It's clear that diet and nutrition play a big role in our overall health.
Now, public health nutritionist associate professor Faruk Ahmed, from Griffith's University's School of Public Health, is taking that link further by researching how dietary behaviours are influenced by stress – in particular, the association between stress and diet among first year students at Griffith's Gold Coast campus.
"It would appear at this stage of the study that a significant proportion of the 400 students are suffering from some level of stress, and those with stress, in particular females, appear to have an unhealthy diet," said Dr Ahmed.
To further these studies, Dr Ahmed plans to investigate the overall association between dietary behaviours and mental health among the Australian population, focusing on potential links with depression.
Findings from the new Health and Wellbeing of Adults in Western Australia 2012 report also reflect interesting results.
Cases of chronic diet-related diseases such as obesity and diabetes are continuing to rise in the region despite Western Australians engaging in more exercise and smoking less.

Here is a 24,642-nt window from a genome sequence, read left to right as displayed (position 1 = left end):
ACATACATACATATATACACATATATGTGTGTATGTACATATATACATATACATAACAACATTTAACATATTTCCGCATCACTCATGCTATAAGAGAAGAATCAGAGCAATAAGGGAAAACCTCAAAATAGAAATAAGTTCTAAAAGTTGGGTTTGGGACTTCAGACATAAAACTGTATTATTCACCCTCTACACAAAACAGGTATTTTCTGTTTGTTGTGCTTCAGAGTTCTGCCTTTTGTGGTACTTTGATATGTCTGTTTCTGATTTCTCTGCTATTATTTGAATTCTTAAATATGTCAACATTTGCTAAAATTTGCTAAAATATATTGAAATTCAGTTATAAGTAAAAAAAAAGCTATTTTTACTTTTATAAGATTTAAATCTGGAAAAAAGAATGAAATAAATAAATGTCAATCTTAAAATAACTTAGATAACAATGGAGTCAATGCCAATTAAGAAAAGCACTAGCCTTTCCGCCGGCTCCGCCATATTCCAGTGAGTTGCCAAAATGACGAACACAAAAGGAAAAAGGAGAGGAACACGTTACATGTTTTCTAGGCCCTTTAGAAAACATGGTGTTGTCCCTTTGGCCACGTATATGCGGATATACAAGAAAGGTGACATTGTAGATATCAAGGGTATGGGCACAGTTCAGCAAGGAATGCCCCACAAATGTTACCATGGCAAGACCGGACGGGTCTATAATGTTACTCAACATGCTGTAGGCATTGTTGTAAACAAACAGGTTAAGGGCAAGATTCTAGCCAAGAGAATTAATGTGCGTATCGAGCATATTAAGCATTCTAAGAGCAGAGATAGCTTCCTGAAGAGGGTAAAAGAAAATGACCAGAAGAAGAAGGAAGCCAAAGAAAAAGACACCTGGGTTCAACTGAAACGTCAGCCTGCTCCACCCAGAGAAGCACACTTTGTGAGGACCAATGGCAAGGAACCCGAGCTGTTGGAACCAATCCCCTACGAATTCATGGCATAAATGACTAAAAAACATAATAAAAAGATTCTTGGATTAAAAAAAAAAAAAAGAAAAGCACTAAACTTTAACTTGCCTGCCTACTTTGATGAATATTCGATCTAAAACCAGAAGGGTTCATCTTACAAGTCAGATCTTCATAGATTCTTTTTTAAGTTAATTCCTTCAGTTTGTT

The prevalence of diabetes has increased from 4.7 per cent of the WA population in 2002 to 6.7 per cent in 2012 for those aged 16 and over. In that same period obesity increased from 21 per cent to 28.3 per cent.
In addition, 29.2 per cent of the Western Australian population was revealed to be drinking alcohol at levels that are likely to increase their risk of long-term alcohol-related harm.
"Tackling chronic diseases has become one of the biggest challenges facing the health sector," said chief health officer, Dr Tarun Weeramanthri.
"Not only does it have a significant impact on people's lives but it also places an incredible burden on WA's health system."
Australians may want to consider private health cover in case of any health issues arising, as it means waiting lists can be avoided and treatment can happen at a time and location of your convenience, making the whole process more comfortable.